https://blog.lostartpress.com/2019/10/18/meet-the-author-and-illustrator-maurice-pommier/ 

I took the late afternoon sitting down

I’m strictly a mortise-and-tenon sort of woodworker. But some years ago, when Chris Schwarz wrote his tool chest book, I decided to learn how to cut dovetails. Chris Becksvoort has nothing to worry about, that’s for sure. But I can work my way through them. It’s the only furniture work I can think of that I do sitting down, except maybe seat weaving.

Sometimes I get some odd species of wood across my bench, and then I undertake some “different” furniture. Today I started in on 2 sliding-lid boxes.  Below is a small box assembled, in leftover Spanish cedar (Cedrela odorata). It takes chip carving very nicely. The stacked up pieces are butternut (Juglans cinerea), headed for a larger version. The plan is to include a hidden drawer on this one, like I did a few years back https://pfollansbee.wordpress.com/2017/07/03/chip-carved-box-for-bowl-gouges/

Here’s the older one, in tulip poplar. I know I started it in 2014, not sure when I finished it.

This is the cedar one – I have come to the conclusion (many times) that softer woods are harder. To work, that is. One false move and you’ve blasted the thing to bits. This one looks like it will make it. More chip carving to come, then a pine bottom & cedar lid.

This is as far as I got on the butternut today. I ripped and planed these boards to a shy 3/4″ thick, and trimmed them to 7″ high by 22″ long.

So tomorrow I’ll pick up where I left off. I do have some oak furniture to make, but the white oak needs to wait just a bit longer…

Two new boxes for sale: SOLD

UPDATE:

Both boxes are sold. More are in the works, thanks as always for the interest and support,

PF

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I finished up two boxes in the past couple of weeks. Both are white oak, the one on the left with a pine lid, the other with a white oak lid.

They’re for sale – $900 for the white pine lid example, $1,000 for the oak lid one. Plus shipping. Leave a comment if you’d like to order one. I’m making more in a week or two.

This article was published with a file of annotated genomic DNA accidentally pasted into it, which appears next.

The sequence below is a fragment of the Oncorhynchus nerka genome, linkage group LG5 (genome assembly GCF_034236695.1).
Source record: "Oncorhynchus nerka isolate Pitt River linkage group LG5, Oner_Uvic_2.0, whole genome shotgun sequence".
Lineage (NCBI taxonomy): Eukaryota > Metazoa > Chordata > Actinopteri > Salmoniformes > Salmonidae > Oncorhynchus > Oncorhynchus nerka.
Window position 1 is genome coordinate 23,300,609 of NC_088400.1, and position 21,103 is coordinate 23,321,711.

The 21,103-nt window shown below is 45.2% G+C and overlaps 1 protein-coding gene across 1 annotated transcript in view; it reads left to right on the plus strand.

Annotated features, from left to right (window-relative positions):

These came about because a friend gave me some fabulous white oak; the best oak I’ve had in ages & ages. Both use wooden hinges (like most of my boxes, and a few period boxes…) – carved on the fronts & the ends. Till inside each. (click the pictures to enlarge.)

Here’s a look at each. The pine lid one first. A pattern on the front that I really like. I’ve never seen the original carving; it’s in Victor Chinnery’s book Oak Furniture: the British Tradition. I’ve done it a few times; it works best with a pretty wide piece of stock. Both of these boxes are 8 1/2″ high, the oak boards that make up the carcasses are 7″-7 1/2″ wide. Overall dimensions for this one are:

H:  8 1/2″  W: 24 1/2″  D: 15 1/2″

Here’s the general form:

And the end view, showing the pintle & cleat wooden hinge. This carving is based on some I saw in a Wiltshire church w Chinnery almost 20 years ago.

This is the one with a figured sycamore till lid. Flashy.

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Now the oak lid example. I had some nice quartersawn white oak to glue up to make this lid…more work than a pine lid. Heavier, but tougher too. I like both, I more often use pine lids, just to conserved the oak for carving.

This pattern is one I copied from a photo a student brought to the Lost Art Press workshop in the summer. He got the photo off an auction site…I think the original was part of the Devon group of carved oak that I have studied so frequently. I adapted the pattern to become a running band, then added S-scrolls below it.

Just a plain ol’ red oak till lid.

Is

I stood the S-scrolls upright on the ends. This is a common pattern from that group…


Chairs, stools, boxes – for sale; some on sale

The house is full, the shop is pretty full as well. So I went up in the loft and here goes a few things for sale, a couple on sale. Some prices include shipping, in the smaller and/or lighter stuff. Heavier & bigger, shipping is additional. Come pick them up if you’re nearby.

If you’d like something, leave a comment. I can send a paypal invoice, or you can send a check.

thanks, PF

Ladderback chair